In ancient Egypt, the pharaohs ordered businesses to close on their birthdays and gave enormous feasts for hundreds of servants. In ancient Greece, wealthy males joined birthday clubs composed exclusively of men who shared their birth date. Once a month, the club celebrated with a feast. When a member died, he left money to help pay for future parties. In Persia, noblemen observed their birthdays by barbecuing an ox, a camel and a donkey and serving hundreds of small cakes to the celebrants.
In ancient Rome, the emperor gave huge parties in honor of his own birthday, which included parades, circuses, and gladiatorial combat. The celebration of days was so important to the average Roman citizen that the Roman calendar designated a majority of days for some form of celebration—including many birthdays of gods and famous men.
The Roman calendar, with its emphasis on continual celebration, has had great influence on modern society. Consider the following quote about the origin of the Roman calendar:
“Our [Roman] calendar is not Christian in origin. It descends directly from the Egyptians, who originated the 12 month year, 365 day system. A pagan Egyptian scientist, Sosigenes, suggested this plan to the pagan Emperor Julius Caesar, who directed that it go into effect throughout the Roman Empire in 45 B.C. As adopted it indicated its pagan origin by the names of the months—called after Janus, Maia, Juno, etc. The days were not named but numbered on a complicated system involving Ides, Nones, and Calends. It was not until 321 A.D. that the seven-day week feature was added, when the Emperor Constantine (supposedly) adopted Christianity. Oddly enough for his weekdays he chose pagan names which are still used.” (Journal of Calendar Reform, Sept. 1953, p. 128.)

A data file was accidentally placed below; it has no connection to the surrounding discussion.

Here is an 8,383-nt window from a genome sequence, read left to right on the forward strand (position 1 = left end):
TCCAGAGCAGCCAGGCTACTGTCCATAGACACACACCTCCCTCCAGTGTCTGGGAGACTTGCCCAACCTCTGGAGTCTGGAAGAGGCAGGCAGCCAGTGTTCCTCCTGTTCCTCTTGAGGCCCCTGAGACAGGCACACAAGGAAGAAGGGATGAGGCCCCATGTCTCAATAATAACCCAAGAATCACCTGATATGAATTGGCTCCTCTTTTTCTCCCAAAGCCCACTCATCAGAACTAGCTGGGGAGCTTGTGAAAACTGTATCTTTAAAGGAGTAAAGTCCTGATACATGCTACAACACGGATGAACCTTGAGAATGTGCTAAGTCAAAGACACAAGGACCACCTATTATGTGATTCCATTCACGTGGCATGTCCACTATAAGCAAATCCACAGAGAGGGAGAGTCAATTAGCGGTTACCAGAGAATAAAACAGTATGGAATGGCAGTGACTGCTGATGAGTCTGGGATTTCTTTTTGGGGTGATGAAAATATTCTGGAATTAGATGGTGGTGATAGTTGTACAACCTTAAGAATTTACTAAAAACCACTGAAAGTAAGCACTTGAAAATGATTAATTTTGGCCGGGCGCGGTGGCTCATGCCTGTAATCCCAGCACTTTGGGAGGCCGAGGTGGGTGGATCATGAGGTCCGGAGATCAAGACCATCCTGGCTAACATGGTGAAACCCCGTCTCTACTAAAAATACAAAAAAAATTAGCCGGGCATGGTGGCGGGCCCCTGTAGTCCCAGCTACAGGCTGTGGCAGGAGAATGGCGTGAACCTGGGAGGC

Modern birthday parties and celebrations by children take their form mainly from Germany, where the birthday child received gifts, chose a menu and received a candle-ringed butter or jam cake. The lighted candles for the cake may have originated from the birthday of the Greek moon goddess Artemis. Pagan worshippers honored her every month with moon-shaped honey cakes. Because the moon glows with light, the cakes were decorated with lighted candles.
Saying “happy birthday” to friends and loved ones was society’s superstitious way of protecting them from evil spirits. Birthday thumps, bumps, pinches, etc., were said to bring luck and send away evil spirits. Party snappers, horns and other noisemakers were also intended to scare off bad-luck spirits.
It should now be clear that birthdays are not only unbiblical, they are pagan!
Why does God care whether or not you celebrate birthdays? After all, it is a chance for you to give presents to someone and make him or her feel good. What could be wrong with this?
After God freed Israel from slavery, He clearly instructed them, “After the doings of the land of Egypt, wherein you dwelt, shall you not do: and after the doings of the land of Canaan, where I bring you, shall you not do: neither shall you walk in their ordinances” (Lev. 18:3). God commanded that they not defile themselves with the practices and customs of the surrounding nations (vs. 24-29). “Therefore shall you keep My ordinance, that you commit not any one of these abominable customs, which were committed before you, and that you defile not yourselves therein: I am the Lord your God” (vs. 30).
This is an emphatic command from God. He does not want His servants dabbling in the customs of this world.